Favorite mistakes (your own or someone else's) made in language class

I took French in high school in the sixties. One girl was supposed to translate * Il a un poisson,* meaning “He has a fish.” She rendered it “He has a poison.” Everyone laughed.

One of the most common mistakes students in beginning (or later) Russian make is to not paying attention to stress and mutation. These are both real important things.

When a student misplaces the stress in the verb “to write,” it becomes “to pee.”

Misplace the stress in the word
“family,” and it becomes “semen/ seed.”

Mispronounce the first letter of the word
“long ago” and it becomes “shit.” (or maybe crap)

“There is nothing you ought to do, for the simple reason that you know nothing, nothing whatever- make a mental note of that, if you please.”
-V. Nabokov

Not in class, but in Japanese we have ‘oya’ for ‘parents’ and ‘baka’ for ‘fool’. So ‘oya baka’ is used in a friendly way to refer to parents that are gaga over their (in most cases) newborn.

However, to switch the words around ‘Baka oya’ comes out more like ‘ya fuckin bitch’ which is how I referred to my mother-in-law who was doing a little fawning over my wife.

You should have seen her eyes.

Speaking of Japanese, I still don’t understand it, but accidentally adding “-san” to the end of your own name used to just tickle our teachers to death. All they would say is that it “sounds funny.”

Guess it’s one of those things you have to be a native speaker to understand.

staying with the Japanese…the word for the number 9 is Kyu, or sometimes Ku. Add the suffix -sai to a number, and you have an age. My friend was teaching a group of kids, and it was one little girl’s birthday. He asked her, Are you ku-sai? Kusai means stinky.

Well one of the mistakes most people in Spanish classes forget is the proper translation of the verb “gustar” which means “to please” and NOT “to like”. I heard many people say “me gustas” when talking to friends in the class, which has a sexual connotation (and means: you please me).

My problems were forgetting the genders of adjectives and accidentaly using a feminine form to describe myself (I am a guy).

‘The beginning calls for courage; the end demands care’

Not really a mistake, but once in French class I was busy staring at April Ludwig’s legs when the teacher asked me a question. I replied intelligently “Deuh?” which happened to be the right answer. I was asked what French was for “two” (deux). Lucky break on my part.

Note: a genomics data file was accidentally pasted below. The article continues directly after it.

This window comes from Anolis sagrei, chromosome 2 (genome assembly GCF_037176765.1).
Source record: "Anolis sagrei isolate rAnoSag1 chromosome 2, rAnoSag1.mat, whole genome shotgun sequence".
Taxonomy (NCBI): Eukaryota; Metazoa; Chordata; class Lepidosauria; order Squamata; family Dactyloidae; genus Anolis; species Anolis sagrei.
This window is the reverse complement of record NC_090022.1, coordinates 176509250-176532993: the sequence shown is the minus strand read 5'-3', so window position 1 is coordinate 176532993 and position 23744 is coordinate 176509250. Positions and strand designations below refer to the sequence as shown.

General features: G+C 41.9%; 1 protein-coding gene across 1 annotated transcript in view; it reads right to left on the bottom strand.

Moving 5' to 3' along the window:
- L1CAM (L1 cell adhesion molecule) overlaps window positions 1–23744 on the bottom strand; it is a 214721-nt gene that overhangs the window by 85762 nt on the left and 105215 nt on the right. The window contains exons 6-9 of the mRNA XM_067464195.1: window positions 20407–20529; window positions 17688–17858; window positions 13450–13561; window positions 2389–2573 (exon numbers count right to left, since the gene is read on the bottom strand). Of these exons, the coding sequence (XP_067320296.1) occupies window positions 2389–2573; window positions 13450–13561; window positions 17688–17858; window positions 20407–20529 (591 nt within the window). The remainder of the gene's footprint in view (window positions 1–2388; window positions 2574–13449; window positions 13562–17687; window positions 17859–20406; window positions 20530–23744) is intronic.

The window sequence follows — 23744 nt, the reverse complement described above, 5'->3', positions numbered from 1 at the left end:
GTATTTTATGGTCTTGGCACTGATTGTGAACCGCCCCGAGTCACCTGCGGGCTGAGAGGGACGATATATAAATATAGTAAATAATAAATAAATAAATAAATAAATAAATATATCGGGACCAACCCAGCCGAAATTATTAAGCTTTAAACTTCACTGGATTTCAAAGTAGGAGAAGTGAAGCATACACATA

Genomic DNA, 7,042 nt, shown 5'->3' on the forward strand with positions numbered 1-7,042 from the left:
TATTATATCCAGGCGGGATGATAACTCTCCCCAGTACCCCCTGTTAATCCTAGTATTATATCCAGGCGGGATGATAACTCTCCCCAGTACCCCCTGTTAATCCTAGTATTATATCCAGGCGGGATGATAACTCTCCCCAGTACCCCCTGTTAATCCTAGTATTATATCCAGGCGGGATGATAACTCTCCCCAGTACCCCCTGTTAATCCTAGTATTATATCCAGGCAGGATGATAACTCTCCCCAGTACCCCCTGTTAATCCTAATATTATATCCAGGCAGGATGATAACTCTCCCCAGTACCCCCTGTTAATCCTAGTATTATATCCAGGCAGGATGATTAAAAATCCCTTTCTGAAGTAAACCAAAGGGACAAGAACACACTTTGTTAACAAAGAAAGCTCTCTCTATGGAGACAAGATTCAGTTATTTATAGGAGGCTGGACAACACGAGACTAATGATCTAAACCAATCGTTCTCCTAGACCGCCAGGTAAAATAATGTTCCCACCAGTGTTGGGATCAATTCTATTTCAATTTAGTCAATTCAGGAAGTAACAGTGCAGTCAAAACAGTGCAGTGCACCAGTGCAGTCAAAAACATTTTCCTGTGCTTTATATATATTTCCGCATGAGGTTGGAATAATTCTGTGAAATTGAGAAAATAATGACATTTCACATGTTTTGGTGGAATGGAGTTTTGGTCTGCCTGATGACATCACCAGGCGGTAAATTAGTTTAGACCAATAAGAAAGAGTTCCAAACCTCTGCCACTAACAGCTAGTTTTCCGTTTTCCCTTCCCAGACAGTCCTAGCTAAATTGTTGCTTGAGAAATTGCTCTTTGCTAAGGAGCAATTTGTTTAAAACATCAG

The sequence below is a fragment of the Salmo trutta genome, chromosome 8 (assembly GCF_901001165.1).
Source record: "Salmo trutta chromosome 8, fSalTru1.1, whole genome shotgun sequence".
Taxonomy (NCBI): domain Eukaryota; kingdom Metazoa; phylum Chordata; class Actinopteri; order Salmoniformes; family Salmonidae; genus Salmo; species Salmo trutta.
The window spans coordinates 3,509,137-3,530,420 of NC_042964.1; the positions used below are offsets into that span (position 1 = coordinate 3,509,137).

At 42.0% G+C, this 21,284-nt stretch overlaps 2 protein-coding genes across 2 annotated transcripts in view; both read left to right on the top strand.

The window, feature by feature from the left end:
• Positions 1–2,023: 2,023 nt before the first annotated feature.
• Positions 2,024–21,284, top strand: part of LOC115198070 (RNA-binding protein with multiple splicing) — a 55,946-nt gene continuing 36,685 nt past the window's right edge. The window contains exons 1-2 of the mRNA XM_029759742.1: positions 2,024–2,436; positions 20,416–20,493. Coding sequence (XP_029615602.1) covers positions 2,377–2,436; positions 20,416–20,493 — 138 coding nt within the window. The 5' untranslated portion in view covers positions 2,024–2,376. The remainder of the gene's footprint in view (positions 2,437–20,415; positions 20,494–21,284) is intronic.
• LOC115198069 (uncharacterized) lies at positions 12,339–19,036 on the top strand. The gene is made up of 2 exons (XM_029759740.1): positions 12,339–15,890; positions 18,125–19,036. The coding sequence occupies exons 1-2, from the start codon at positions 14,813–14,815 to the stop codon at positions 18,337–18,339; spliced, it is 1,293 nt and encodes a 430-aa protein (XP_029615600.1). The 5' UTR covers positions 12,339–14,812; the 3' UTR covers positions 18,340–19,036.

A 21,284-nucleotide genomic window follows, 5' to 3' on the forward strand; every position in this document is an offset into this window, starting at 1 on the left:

While in France, a guy (American) in the same hotel was eating breakfast next to me. When asked by the waitress if he wanted more coffee, he replied “Si.” I don’t think the waitress even blinked.

“I guess it is possible for one person to make a difference, although most of the time they probably shouldn’t.”

This is one of those " It sounds funny in english" things.

To say " Have a good trip." in German is
“Habe eine gute farht.” (Have a good fart, for you linguistically challenged :slight_smile: )

Never ceases to bring a round of chuckles from the english speaking folks.

I once confused the words soap and soup in Spanish class, so my sentence came out as, “I wash my clothing with soup.” Nobody would have caught it if my teacher hadn’t turned red from laughing so hard.
There is a method of training for long distance running called “Fartlek” (Swedish for “Speed Play,” I think) My junior year in High school, our cross country coach printed up T-shirts that said “FARTLEK: It’s a running thing. You wouldn’t understand.”

In the Land of the Blind, the One-Eyed Man is King.

In American Sign Language, the sign for ‘work’ which is the two wrists one on top of the other, is often confused with the sign for ‘fuck’ which is the two wrists together.

I ask someone new to sign [they don’t know the F word sign yet], ‘What did you do today?’ They often say, “Fuck’d”

In freshman year Spanish class, I made an error in my notebook. I didn’t even know I’d made it until my teacher corrected me after i used it on a test. The mistake? Mierda for mieda. :o

Just so the laughs aren’t solely at my expense, I’ll relate this nugget, said by a French exchange student whose English was less than perfect.